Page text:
Thoughts on Better Aging

Why Winter Gives You The Blues

January 7th, 2019

Winter can affect your mood and your health

The shorter, darker days of winter leave many people feeling low. For some, these winter blues may be significant enough to qualify as seasonal affective disorder (SAD). Symptoms of SAD include:

  • Depression
  • Fatigue
  • Poor concentration
  • Loss of interest in activities
  • Trouble sleeping/oversleeping
  • Loss of appetite
  • Cravings for carbs or fatty foods
  • Weight loss/weight gain

Even if your symptoms are not severe enough to totally eclipse your normal personality, chances are you will be affected by the change in season to some degree. Why? Because shorter days and less sunlight during winter affect four key areas of your health:

Vitamin D

Vitamin D is hugely important for health. In fact, there are vitamin D receptors present in nearly every tissue in the body. Vitamin D plays a role in immune system function, neurotransmitter synthesis, calcium uptake and bone resorption, and more. While some foods such as fish, eggs, and mushrooms can provide vitamin D, the majority of this nutrient does not come from dietary sources. Instead, most of the vitamin D you need is synthesized in the body in response to sunlight. With winter days being shorter and colder, it is difficult to get enough vitamin D from sunshine. This leaves you prone to illness and poor moods.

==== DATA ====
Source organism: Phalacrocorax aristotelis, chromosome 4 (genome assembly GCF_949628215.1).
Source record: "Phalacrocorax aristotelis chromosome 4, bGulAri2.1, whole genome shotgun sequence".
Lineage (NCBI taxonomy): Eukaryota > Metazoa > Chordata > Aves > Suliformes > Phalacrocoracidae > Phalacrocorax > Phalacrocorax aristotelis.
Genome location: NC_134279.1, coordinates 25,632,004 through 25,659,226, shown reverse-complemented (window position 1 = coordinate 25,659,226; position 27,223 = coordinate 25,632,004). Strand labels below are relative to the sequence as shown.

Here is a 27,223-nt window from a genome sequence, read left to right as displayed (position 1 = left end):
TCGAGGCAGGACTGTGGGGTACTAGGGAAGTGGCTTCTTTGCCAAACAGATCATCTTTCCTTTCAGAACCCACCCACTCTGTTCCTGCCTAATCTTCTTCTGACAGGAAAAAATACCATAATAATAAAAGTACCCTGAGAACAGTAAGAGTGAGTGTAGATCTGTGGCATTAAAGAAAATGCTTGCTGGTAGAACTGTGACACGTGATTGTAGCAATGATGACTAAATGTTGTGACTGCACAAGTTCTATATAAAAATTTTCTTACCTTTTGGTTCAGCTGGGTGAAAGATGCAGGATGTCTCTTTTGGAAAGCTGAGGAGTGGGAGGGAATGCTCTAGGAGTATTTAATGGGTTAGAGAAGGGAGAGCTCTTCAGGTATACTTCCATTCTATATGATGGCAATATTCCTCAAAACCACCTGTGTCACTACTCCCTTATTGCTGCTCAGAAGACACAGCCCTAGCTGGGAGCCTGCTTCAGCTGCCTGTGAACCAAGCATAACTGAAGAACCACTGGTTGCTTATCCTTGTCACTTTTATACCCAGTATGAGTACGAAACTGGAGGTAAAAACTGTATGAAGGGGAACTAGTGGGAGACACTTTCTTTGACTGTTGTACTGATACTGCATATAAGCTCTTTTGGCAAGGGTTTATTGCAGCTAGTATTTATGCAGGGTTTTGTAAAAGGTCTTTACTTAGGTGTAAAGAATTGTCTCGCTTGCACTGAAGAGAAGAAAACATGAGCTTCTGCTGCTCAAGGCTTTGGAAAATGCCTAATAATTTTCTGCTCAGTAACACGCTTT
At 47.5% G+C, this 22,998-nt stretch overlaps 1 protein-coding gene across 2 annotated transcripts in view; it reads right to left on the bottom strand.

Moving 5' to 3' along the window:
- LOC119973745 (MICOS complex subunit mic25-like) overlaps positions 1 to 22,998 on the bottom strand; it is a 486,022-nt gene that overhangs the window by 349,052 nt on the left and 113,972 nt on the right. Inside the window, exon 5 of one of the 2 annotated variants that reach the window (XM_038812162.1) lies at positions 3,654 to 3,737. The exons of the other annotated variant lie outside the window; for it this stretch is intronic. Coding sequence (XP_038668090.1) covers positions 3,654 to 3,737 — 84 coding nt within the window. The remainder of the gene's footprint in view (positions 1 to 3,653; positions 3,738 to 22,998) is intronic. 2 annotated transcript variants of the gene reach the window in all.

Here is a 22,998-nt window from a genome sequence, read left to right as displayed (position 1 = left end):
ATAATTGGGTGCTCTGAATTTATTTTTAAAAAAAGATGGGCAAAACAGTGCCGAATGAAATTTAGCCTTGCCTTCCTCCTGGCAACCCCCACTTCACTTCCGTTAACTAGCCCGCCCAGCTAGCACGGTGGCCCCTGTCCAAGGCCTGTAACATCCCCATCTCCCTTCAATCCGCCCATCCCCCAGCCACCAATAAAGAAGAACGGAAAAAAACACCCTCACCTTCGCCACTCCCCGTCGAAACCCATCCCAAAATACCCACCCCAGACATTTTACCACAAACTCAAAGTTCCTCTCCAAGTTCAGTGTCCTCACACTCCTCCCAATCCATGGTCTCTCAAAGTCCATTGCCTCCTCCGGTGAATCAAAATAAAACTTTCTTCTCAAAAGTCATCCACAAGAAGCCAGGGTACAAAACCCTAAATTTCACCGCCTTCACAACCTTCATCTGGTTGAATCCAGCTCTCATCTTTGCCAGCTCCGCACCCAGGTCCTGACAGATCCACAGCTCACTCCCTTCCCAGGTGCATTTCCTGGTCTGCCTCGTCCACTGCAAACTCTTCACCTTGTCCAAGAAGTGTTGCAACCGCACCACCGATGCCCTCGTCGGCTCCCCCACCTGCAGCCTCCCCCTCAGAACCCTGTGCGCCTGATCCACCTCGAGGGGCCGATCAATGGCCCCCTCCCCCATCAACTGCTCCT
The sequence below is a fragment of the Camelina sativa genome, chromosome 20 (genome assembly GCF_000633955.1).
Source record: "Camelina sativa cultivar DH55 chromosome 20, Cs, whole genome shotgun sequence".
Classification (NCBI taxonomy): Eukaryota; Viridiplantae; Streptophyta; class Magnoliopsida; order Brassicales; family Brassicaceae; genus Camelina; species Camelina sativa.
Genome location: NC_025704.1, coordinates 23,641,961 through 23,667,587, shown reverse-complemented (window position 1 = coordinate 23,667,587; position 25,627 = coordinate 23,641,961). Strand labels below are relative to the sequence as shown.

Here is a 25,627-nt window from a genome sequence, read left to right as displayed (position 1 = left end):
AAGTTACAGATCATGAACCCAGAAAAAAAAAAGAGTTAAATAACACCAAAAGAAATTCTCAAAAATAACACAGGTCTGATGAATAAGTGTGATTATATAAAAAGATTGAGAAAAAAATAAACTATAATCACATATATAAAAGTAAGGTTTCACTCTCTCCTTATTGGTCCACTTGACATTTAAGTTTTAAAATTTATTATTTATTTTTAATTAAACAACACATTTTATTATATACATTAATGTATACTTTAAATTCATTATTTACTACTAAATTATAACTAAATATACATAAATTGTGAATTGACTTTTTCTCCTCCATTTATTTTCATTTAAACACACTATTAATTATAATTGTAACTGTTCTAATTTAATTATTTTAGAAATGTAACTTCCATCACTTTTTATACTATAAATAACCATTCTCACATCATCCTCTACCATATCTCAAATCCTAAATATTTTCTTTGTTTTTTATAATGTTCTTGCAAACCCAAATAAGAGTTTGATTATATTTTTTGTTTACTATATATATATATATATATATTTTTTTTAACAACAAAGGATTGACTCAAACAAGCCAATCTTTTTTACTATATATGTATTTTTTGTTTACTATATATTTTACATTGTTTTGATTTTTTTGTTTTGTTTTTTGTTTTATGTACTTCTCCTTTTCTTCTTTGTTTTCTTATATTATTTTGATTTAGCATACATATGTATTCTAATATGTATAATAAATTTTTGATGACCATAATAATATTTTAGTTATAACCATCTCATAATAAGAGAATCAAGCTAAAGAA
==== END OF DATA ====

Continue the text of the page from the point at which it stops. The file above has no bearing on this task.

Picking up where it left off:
Serotonin

Serotonin is one of the most important feel-good neurotransmitters in the body. In addition to helping promote feelings of well-being and happiness, serotonin is vital for the signaling of immune cells and the modulation of inflammation. Serotonin production involves a chain reaction of different enzymes changing one molecule into another—starting with vitamin D. Due to the action of intermediary enzymes, low vitamin D in the brain causes serotonin synthesis to plummet, while low vitamin D in the rest of the body can actually lead to enhanced serotonin production. This is why urine testing can show adequate serotonin when in fact brain serotonin levels are low enough to cause mood changes.

Cortisol

Many processes in the body are meant to run on a daily rhythm that is governed by sunlight. One example is cortisol production. Cortisol is a stress hormone that is needed in small amounts to keep the body functioning properly. Normally, cortisol levels should increase by 50 percent within 30 minutes of waking up to the light of morning. But when mornings are dark, cortisol production flatlines in certain individuals. This makes it difficult to feel awake and energized in the morning.

Melatonin

The sleep hormone melatonin is also influenced by cycles of light and dark. Melatonin floods the nervous system in response to darkness. This is all well and good most of the year, but during shorter, darker winter days, melatonin production can be prolonged to the point where it causes issues with sleep and wake cycles. Some researchers also believe that high winter melatonin production causes serotonin deficits by stealing tryptophan from the parts of the brain where it should be used for serotonin production.

Need Help Beating the Winter Blues?

At Renew Youth, we offer a variety of treatment options that can help boost vitamin D and better regulate the production of cortisol, serotonin, and melatonin so you can enjoy more energy, brighter moods, better sleep, and better overall health. To learn more, contact us today.

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